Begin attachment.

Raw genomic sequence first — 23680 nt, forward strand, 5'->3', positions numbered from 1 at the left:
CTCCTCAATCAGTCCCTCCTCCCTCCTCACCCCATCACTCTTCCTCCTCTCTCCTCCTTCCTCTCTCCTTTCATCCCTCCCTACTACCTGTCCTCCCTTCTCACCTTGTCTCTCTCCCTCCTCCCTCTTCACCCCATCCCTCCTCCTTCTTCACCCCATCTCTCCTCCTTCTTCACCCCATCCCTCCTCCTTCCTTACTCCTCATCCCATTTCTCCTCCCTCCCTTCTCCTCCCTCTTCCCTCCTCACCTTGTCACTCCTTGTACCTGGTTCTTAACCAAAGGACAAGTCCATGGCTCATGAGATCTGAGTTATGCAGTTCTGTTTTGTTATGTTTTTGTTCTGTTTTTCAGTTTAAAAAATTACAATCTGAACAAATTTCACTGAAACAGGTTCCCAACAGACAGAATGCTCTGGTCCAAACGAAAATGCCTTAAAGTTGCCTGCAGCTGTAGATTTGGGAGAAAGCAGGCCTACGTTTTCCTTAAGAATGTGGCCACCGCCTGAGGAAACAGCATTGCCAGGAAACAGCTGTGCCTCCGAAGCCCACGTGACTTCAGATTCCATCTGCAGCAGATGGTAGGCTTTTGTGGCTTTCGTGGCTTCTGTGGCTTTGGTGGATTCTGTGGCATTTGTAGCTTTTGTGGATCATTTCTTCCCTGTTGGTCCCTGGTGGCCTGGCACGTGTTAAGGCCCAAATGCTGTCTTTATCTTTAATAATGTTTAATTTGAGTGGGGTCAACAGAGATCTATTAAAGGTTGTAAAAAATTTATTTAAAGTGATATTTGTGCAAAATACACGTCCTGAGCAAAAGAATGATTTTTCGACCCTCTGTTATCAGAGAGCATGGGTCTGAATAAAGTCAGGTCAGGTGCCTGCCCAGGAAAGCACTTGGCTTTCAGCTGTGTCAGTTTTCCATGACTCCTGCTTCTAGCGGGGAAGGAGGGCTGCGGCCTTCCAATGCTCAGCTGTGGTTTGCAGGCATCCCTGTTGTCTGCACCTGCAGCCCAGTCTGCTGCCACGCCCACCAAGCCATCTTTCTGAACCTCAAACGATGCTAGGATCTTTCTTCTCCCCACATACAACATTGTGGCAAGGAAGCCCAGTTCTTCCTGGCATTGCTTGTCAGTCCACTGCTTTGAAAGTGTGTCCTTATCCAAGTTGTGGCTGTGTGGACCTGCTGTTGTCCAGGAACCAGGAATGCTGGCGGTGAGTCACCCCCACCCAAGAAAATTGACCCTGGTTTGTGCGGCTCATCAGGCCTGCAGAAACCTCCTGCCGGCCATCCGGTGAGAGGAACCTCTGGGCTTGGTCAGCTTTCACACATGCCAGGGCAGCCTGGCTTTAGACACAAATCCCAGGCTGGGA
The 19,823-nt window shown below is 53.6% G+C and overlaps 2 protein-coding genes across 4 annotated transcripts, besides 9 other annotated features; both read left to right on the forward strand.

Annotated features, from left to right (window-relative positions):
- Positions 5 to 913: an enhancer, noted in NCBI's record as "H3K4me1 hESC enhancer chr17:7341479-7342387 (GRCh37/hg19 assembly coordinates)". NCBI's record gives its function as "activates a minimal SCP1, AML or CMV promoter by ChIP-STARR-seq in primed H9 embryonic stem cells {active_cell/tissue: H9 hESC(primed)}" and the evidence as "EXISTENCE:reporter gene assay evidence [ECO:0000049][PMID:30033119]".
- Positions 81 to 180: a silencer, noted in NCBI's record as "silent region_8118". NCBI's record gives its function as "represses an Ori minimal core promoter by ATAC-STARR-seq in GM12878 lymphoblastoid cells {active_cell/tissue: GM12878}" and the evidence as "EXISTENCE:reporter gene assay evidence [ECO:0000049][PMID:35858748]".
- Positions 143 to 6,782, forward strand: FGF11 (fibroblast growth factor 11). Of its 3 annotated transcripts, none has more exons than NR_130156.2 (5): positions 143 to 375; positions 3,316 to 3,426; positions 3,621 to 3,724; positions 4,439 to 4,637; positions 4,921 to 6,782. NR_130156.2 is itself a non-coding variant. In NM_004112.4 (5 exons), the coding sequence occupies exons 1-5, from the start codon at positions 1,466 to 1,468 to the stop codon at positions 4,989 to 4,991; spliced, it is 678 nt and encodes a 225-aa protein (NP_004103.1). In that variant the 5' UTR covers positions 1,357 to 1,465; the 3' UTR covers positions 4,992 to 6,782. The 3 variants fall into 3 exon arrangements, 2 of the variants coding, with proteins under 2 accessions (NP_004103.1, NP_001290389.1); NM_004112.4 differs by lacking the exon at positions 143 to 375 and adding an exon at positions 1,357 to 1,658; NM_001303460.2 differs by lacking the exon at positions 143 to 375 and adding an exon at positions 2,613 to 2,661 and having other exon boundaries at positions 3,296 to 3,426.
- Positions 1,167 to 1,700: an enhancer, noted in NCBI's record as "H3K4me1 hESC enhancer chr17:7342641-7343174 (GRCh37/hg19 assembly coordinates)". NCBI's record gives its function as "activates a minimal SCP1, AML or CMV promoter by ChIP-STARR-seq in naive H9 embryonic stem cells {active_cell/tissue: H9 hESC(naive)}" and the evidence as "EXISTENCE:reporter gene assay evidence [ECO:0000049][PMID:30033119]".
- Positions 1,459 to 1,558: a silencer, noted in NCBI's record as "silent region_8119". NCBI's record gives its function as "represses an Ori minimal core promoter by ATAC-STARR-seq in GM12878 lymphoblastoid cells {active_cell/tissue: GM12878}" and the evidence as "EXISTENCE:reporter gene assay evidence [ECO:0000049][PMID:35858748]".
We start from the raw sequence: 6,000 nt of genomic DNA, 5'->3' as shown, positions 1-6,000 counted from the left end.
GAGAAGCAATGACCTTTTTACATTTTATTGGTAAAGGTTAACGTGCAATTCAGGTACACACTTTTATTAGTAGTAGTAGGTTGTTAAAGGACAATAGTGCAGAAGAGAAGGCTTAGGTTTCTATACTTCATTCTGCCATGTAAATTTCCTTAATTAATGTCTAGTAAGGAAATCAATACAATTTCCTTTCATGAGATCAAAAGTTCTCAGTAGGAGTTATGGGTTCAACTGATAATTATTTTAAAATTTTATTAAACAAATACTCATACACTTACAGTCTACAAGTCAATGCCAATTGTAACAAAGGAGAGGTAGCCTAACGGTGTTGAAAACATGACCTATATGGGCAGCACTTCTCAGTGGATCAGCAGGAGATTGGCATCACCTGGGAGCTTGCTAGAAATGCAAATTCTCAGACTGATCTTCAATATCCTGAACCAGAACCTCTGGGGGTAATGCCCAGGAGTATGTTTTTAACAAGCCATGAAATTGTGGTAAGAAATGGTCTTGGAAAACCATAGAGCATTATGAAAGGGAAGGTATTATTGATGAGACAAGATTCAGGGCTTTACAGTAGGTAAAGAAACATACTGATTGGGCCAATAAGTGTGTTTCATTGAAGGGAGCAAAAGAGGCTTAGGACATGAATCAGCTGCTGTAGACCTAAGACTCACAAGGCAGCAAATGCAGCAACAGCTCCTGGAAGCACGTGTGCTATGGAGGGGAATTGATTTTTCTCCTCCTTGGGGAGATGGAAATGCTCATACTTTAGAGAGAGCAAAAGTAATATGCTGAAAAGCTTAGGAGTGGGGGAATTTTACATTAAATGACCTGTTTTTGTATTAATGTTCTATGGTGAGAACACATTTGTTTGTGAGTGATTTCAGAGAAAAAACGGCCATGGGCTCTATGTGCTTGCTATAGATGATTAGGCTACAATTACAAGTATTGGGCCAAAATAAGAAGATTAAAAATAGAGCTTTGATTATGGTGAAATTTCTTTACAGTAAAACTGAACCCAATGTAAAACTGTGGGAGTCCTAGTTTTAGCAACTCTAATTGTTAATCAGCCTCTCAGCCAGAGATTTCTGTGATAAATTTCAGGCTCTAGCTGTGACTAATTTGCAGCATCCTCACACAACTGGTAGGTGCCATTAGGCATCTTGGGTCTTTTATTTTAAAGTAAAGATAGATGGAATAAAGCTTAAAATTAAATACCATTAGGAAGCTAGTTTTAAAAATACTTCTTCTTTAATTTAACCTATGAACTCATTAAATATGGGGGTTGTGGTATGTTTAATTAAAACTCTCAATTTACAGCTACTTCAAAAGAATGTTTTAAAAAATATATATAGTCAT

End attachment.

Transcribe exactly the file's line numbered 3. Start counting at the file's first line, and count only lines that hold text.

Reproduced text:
The 19,823-nt window shown below is 53.6% G+C and overlaps 2 protein-coding genes across 4 annotated transcripts, besides 9 other annotated features; both read left to right on the forward strand.